French engineering company Alstom and China's Dongfang Electric Company (DEC) have signed a cooperation agreement on the supply of turbine and generator packages for future Chinese AP1000 projects.
Nuclear steam turbine rotor
Under the agreement, turbine and generator packages related to future AP1000 projects supplied by DEC will be based on Alstom's Arabelle technology. Alstom describes the agreement as strategically important for both companies.
China resumed nuclear power plant construction in 2012 after a hiatus following the Fukushima accident of March 2011, and Westinghouse's AP1000 design is the mainstay of the country's future construction plans with some 38 units at various stages of planning and development - four currently in advanced stages of construction at Sanmen and Haiyang. Alstom boasts over 20 years' involvement in China's nuclear power market, supplying over half of all the turbine and generator packages in the country in collaboration with DEC, although turbine rotors for the Sanmen and Haiyang AP1000 units were supplied by Mitsubishi Heavy Industries of Japan.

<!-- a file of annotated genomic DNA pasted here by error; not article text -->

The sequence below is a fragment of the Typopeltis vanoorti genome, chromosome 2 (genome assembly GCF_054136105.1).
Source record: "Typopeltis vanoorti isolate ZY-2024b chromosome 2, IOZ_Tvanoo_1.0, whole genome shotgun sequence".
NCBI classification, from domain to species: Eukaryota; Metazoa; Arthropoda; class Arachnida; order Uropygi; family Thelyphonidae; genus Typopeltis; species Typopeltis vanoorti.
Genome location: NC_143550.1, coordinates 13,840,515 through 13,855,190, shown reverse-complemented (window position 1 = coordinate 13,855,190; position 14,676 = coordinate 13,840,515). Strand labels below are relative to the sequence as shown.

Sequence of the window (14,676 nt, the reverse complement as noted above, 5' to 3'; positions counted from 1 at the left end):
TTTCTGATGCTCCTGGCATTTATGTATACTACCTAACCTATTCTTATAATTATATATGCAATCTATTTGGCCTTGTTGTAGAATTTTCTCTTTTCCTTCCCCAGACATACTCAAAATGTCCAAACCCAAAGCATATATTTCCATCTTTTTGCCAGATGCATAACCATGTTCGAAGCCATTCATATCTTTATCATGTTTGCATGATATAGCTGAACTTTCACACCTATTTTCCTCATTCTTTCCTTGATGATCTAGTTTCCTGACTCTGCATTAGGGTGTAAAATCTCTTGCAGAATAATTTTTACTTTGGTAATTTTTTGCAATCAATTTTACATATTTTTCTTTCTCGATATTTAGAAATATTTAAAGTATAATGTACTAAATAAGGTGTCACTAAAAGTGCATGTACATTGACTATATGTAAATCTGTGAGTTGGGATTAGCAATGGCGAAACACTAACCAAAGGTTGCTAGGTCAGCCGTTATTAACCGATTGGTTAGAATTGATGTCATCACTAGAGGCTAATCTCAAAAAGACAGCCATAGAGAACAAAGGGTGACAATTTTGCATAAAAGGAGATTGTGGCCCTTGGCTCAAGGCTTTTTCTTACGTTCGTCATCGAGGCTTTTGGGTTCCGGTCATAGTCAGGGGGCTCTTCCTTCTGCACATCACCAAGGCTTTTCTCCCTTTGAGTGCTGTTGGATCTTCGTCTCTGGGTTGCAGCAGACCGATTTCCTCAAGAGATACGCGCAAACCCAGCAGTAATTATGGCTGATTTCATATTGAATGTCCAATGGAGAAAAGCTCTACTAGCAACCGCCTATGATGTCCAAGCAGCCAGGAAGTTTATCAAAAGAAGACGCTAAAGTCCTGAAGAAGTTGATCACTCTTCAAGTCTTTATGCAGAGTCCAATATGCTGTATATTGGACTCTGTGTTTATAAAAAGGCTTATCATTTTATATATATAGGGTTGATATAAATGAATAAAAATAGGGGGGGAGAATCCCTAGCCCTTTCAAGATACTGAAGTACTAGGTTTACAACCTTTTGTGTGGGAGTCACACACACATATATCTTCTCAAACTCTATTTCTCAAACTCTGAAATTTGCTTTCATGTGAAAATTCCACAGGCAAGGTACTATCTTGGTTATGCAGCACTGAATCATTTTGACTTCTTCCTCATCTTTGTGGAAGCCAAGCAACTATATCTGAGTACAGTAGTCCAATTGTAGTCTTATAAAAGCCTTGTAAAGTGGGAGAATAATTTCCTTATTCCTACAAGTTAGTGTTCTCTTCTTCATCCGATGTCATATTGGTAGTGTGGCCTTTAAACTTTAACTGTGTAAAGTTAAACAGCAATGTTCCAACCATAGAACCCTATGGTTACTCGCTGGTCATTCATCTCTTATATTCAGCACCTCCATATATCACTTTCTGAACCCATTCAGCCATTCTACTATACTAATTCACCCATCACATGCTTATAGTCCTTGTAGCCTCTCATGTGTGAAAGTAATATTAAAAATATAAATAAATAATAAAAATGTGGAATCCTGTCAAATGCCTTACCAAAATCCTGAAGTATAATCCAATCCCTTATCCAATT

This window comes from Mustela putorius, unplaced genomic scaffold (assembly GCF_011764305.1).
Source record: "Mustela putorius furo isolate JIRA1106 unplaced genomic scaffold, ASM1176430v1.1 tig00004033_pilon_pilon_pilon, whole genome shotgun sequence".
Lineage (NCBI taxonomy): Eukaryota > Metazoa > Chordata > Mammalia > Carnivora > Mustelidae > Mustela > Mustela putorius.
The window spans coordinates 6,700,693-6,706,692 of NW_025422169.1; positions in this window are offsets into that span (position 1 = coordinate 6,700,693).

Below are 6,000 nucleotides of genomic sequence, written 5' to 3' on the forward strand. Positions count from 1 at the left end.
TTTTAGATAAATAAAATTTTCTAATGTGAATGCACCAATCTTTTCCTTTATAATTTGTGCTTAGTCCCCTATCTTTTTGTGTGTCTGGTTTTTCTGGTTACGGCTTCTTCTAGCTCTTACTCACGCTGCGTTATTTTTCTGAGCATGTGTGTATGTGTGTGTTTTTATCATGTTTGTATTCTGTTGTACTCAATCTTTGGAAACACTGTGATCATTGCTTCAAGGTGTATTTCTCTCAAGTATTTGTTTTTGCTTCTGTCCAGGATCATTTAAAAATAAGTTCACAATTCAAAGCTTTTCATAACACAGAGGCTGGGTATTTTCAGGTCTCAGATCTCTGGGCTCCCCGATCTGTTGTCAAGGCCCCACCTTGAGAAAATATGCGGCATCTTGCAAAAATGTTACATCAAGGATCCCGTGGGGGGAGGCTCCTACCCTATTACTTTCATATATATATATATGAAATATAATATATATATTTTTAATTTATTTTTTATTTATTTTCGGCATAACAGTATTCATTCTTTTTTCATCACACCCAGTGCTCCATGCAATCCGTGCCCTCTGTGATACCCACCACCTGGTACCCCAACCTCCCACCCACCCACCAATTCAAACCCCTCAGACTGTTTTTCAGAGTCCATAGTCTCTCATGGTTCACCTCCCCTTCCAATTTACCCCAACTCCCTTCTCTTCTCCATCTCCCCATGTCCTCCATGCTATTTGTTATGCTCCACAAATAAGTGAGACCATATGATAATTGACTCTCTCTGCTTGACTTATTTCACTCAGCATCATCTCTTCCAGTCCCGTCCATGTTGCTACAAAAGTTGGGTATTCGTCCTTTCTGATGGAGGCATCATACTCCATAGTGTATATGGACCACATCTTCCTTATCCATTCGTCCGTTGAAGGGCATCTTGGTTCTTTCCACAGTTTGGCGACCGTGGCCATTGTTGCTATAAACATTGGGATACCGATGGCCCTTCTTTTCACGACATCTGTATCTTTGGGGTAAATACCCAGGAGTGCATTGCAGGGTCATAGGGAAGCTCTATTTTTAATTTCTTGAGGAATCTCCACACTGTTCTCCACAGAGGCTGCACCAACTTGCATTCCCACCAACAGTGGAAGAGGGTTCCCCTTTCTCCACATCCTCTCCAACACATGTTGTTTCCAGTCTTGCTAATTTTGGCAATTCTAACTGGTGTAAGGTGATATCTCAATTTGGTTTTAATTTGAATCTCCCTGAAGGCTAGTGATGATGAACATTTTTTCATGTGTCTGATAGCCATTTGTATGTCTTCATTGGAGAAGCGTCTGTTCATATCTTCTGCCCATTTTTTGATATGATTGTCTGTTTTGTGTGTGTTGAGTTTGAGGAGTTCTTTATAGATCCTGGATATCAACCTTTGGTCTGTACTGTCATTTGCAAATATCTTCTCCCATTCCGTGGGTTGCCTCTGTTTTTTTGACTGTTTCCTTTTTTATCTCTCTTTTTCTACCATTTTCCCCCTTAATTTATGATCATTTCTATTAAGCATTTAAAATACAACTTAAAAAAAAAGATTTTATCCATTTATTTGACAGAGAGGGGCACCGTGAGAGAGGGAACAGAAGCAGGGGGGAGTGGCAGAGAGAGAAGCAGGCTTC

The agreement was signed by Alstom chairman Patrick Kron and DEC chairman Wang Ji at a ceremony in Chengdu. The first contract under the new agreement is expected to be signed "shortly", Alstom said.
The Alstom-DEC deal also marks the first introduction of Alstom's LP69 long last-stage blade module in China. Last-stage blades are part of the low pressure module in a steam turbine generator which converts heat energy from steam into electricity in a nuclear power plant, with longer blades contributing to increased power output. Alstom's 69 inch (175.3 cm) LP69 blade lays claim to being the world's longest last-stage blade in commercial operation in nuclear power plants, although the company is also marketing a 75 inch (190.5 cm) last-stage blade, the LP75.
Researched and written by World Nuclear News